Friday 6 December 2019

Explained: How today's open impeachment hearing into Donald Trump will work

US President Donald Trump. Photo: Getty
US President Donald Trump. Photo: Getty

Susan Cornwell

When millions of Americans watch the first televised hearing in the impeachment inquiry into US President Donald Trump today, they will see a different procedure from that usually used for congressional committee hearings.

The Democratic-run US House of Representatives approved a resolution on October 31 laying out the procedures guiding the inquiry, including details on who can ask questions of witnesses and time limits for questioning. Here are some facts about the process:

Questioning of witnesses

The public hearings are being held by the House Intelligence Committee. The panel's chairman, Democratic Representative Adam Schiff, will run the show.

So far, Mr Schiff has announced two open hearings for today and Friday. More may follow.

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House Intelligence Committee chairman Adam Schiff is leading the impeachment probe (Susan Walsh/AP)
House Intelligence Committee chairman Adam Schiff is leading the impeachment probe (Susan Walsh/AP)

When Schiff opens the first session today, he and the panel's senior Republican, Devin Nunes, are likely to make opening statements and allow the witnesses, US diplomats William Taylor and George Kent, to do the same.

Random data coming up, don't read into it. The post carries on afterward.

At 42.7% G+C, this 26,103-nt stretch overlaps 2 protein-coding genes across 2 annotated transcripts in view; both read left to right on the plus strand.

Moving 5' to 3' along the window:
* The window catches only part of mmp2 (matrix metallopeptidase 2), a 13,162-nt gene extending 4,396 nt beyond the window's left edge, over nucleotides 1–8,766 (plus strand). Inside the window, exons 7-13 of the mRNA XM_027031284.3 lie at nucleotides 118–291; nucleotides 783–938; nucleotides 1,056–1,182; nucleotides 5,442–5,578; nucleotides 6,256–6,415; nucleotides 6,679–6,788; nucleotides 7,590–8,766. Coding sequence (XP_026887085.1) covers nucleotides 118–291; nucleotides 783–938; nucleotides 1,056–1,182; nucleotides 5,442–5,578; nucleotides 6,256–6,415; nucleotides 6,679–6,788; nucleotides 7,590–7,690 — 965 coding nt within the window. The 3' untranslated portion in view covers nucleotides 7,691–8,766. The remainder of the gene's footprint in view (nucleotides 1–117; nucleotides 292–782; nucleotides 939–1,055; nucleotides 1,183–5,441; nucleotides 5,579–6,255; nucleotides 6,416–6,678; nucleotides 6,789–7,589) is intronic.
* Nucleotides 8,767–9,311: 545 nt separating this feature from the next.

Then questioning of the witnesses begins. House-approved rules allow Mr Schiff and Mr Nunes to conduct multiple 90-minute rounds of questioning, alternating every 45 minutes.

They are likely to give at least part of their time to committee lawyers who have conducted much of the questioning to date in hearings behind closed doors.

Once these rounds of questioning are finished, the committee will return to the usual House committee hearing format, with each lawmaker getting five minutes of questioning, alternating between parties.

Why is this different from normal hearing procedures?

Starting with 45-minute segments will allow each side to develop a narrative that would be more difficult to build in the usual five-minute format. The five-minute limit can be frustrating when witnesses are argumentative and lawmakers do not have time to follow up.

This happened in a contentious September House Judiciary Committee hearing featuring Corey Lewandowski, who ran Mr Trump's campaign for part of 2016. Mr Lewandowski argued with the panel's chairman, Representative Jerry Nadler, and Republicans and Democrats then argued over whether Mr Nadler had used up his questioning time.

Corey Lewandowski was Donald Trump’s former campaign manager (AP/Jacquelyn Martin)
Corey Lewandowski was Donald Trump’s former campaign manager (AP/Jacquelyn Martin)

What happens next?

There may be other public hearings of the Intelligence Committee. Once public hearings end, the committee, along with the two others which took part in the private hearings, are expected to report on their findings.

This report will be sent to the Judiciary Committee, which is expected to hold its own hearings, while deciding whether to draft articles of impeachment. Mr Trump or his attorney would be allowed to participate in the Judiciary Committee hearings.

This image from House TV shows the floor of the US House of Representatives in Washington and the vote count (House TV via AP)
This image from House TV shows the floor of the US House of Representatives in Washington and the vote count (House TV via AP)

Any articles of impeachment would be sent to the full House for a vote, which could happen by the end of the year. Any trial would take place in the Senate, which is controlled by Mr Trump's Republican Party.

Irish Independent

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